Anti-money laundering and market abuse trends in the UK
The anti-money laundering (AML) and market abuse landscapes have continued to be turbulent over the last 18-24 months, and this trend is set to continue.
In light of the impact of the COVID-19 pandemic in Europe and Germany, the German Government has issued a number of sovereign measures on the basis of the Law on Infection Protection in order to slow down the further spreading of the pandemic. Initial restrictions such as the cancellation of larger events were followed by further restrictive measures such as the closing of retail stores that do not sell essential items, restriction of access to public institutions (including courts of law) and finally, lockdown in the federal states of Bavaria and Saarland. Such a grave intervention into public life has direct and indirect consequences for those affected:that is why the legislature has now issued an extensive new law. Below, we summarized the key features of the “Law for the mitigation of the consequences of the COVID-19 pandemic on civil, insolvency and criminal procedure law”.
The new law provides extensive protection for consumers who, because of the COVID-19 pandemic, are not able to fulfil their liabilities when due without putting at risk their own economic livelihood or that of their dependants. Debtors affected in such way are granted a right to refuse, until June 30, 2020, performance of obligations entered into before March 8, 2020. The provision does not cover loan agreements, lease agreements and employment agreements.
The protection also covers micro enterprises within the meaning of the Commission Recommendation of May 6, 2003 as regards to the definition of micro enterprises if the enterprise cannot render performance or cannot render performance without putting at risk the economic basis of their business. In this case, too, the right to refuse performance also relates to claims from continuing obligations entered into before March 8, 2020 and can be exercised until June 30, 2020.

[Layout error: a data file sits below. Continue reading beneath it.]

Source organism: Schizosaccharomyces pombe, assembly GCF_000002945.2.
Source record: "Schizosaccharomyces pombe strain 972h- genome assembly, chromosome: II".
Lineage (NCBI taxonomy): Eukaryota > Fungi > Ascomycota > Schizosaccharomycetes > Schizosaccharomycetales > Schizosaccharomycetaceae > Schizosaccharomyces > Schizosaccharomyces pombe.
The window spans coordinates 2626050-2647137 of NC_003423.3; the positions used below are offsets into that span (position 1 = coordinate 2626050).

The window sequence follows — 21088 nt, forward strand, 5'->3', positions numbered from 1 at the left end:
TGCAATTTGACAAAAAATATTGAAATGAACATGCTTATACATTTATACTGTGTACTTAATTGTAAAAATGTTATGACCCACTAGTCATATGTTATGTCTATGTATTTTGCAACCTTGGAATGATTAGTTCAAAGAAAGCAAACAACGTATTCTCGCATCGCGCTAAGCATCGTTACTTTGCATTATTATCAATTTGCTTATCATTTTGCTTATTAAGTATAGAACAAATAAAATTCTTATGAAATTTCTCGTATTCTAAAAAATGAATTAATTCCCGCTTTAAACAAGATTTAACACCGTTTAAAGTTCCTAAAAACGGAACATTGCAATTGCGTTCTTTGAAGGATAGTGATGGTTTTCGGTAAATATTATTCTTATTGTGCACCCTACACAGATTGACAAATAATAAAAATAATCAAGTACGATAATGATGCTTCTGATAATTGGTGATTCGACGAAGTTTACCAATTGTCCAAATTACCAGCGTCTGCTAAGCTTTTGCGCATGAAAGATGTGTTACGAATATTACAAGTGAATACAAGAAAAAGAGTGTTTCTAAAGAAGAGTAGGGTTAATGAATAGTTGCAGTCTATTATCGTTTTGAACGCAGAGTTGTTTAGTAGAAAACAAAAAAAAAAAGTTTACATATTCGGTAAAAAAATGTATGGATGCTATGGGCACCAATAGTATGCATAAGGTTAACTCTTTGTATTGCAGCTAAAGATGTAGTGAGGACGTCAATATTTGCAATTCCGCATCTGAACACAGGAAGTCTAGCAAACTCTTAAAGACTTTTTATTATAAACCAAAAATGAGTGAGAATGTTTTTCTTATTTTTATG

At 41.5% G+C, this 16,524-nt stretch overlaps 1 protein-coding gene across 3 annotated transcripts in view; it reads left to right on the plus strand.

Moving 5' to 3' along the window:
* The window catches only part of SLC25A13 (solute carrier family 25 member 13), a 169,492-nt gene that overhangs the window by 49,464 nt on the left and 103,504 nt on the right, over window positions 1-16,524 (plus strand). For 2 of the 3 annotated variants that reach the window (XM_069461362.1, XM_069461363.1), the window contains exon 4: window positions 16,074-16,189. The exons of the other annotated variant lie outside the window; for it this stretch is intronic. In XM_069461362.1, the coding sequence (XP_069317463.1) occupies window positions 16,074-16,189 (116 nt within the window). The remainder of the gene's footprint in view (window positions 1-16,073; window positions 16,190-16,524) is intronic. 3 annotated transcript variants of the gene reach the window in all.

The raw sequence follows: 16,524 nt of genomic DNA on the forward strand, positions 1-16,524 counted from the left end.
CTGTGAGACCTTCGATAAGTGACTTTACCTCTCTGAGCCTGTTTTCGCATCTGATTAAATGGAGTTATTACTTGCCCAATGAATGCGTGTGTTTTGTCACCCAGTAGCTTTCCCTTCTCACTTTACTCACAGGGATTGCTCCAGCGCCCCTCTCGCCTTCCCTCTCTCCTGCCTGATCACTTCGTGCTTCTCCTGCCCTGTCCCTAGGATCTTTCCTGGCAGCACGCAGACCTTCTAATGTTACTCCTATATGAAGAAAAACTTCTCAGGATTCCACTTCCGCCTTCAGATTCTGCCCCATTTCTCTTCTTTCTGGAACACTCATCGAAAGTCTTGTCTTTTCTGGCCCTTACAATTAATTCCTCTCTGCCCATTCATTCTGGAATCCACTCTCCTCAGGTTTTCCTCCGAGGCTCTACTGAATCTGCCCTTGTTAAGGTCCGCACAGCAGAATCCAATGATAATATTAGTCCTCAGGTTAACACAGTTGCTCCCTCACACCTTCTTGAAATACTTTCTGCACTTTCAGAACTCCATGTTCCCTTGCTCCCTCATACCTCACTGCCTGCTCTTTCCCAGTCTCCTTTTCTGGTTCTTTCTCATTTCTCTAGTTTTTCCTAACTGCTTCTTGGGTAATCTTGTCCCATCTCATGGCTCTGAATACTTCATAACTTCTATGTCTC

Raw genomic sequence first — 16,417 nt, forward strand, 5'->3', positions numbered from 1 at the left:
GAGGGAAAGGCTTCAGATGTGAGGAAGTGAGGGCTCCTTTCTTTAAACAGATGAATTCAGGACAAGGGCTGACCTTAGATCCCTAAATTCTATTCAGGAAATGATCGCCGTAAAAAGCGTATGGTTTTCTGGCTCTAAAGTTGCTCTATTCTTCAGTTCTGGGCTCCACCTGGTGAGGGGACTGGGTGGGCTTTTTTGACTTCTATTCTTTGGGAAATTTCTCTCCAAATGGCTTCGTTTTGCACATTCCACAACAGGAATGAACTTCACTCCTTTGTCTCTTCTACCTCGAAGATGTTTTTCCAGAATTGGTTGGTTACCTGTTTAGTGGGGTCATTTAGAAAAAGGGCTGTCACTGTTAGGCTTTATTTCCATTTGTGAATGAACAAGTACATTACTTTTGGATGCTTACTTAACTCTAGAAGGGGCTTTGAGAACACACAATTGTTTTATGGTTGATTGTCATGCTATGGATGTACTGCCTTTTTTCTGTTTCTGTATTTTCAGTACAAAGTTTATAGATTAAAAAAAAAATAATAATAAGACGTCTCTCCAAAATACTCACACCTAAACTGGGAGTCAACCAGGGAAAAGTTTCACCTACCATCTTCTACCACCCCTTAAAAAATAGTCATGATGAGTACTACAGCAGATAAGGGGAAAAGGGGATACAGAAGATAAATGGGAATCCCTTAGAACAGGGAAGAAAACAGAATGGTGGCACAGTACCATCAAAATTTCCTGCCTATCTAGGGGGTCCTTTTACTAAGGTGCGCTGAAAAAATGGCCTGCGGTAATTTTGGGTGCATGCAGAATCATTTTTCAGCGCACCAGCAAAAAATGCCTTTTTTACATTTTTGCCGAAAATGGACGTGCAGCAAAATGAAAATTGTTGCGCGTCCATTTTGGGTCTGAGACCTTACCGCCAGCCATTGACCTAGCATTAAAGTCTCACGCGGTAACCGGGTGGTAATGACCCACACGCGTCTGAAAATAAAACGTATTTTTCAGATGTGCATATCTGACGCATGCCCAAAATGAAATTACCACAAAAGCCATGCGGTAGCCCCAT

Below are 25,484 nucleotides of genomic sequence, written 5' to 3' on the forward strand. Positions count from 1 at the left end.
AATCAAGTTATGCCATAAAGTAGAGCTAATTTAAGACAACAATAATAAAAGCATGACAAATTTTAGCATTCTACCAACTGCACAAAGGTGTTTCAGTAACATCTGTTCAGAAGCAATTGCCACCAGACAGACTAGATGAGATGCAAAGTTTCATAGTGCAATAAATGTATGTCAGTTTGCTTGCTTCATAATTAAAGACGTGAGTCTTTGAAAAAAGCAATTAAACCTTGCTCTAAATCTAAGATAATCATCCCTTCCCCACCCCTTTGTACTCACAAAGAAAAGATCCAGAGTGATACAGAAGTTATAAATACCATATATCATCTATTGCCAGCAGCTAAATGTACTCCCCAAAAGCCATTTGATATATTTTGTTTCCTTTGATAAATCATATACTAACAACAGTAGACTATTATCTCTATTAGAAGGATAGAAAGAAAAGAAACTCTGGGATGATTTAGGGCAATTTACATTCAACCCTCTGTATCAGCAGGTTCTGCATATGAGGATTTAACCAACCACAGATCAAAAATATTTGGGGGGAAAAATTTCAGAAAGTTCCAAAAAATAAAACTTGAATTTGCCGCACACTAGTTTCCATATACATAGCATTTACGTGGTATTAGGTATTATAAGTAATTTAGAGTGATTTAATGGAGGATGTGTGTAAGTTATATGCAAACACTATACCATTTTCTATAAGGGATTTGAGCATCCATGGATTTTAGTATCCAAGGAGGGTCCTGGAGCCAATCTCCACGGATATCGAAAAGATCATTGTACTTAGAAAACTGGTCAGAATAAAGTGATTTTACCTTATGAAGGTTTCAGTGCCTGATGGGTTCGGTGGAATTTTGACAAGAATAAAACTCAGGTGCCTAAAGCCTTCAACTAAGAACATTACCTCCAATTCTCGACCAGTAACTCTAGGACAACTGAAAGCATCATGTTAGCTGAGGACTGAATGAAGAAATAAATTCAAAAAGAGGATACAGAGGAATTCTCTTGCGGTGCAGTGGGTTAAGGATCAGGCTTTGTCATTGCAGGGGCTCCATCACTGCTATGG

The moratorium gives debtors the opportunity to refuse temporarily or cease performance without being affected by adverse legal consequences such as default, legal prosecution of the primary claim or the emergence of secondary claims. The unwritten rule “man has to have money” has thus been temporarily suspended. This does, however, not apply if – taking into account all circumstances of the individual case – the right to refuse performance would lead to undue hardship for the creditor.
As a general rule, the law assumes – in accordance with the decisions of the German Federal Court of Justice on the risk distribution in lease relationships – that even in case a store is closed due to an administrative order, the tenant's obligation to pay full rent remains unaffected.
The law provides that lease agreements for land or premises may not be terminated because the tenant does not pay rent on the due date in the period of time from April 1, 2020 to June 30, 2020 (the government could extend the period until September 30, 2020 by executive ordinance) and the non-payment is caused by the consequences of the COVID-19 pandemic. In deviation from the first drafts prepared last weekend, the connection between the pandemic and non-performance will no longer be assumed but has to be substantiated; this means that while the tenant is not required to furnish full evidence, a conclusive explanation has to be provided.
The special provision for lease agreements is required since the right to refuse performance in civil law contracts as set out above shall only apply to obligations entered into after March 8, 2020. Regarding obligations to pay rent, the German Federal Court of Justice does, however, assume that these were entered into at the point in time the lease agreement was signed. In existing lease agreements, tenants would therefore not be able to claim a right to refuse performance.
The suspension of the termination right for default – which does not preclude other termination causes, in particular for behaviour-related reasons – will initially be limited until June 30, 2022. As a consequence, tenants will have to pay outstanding rentals incurred between April 1, 2020 and June 30, 2020 (or, as the case may be, September 30, 2020) by June 30, 2022.
A deferral of rent payments from April to September 2020 as initially planned was not implemented following comments from trade associations.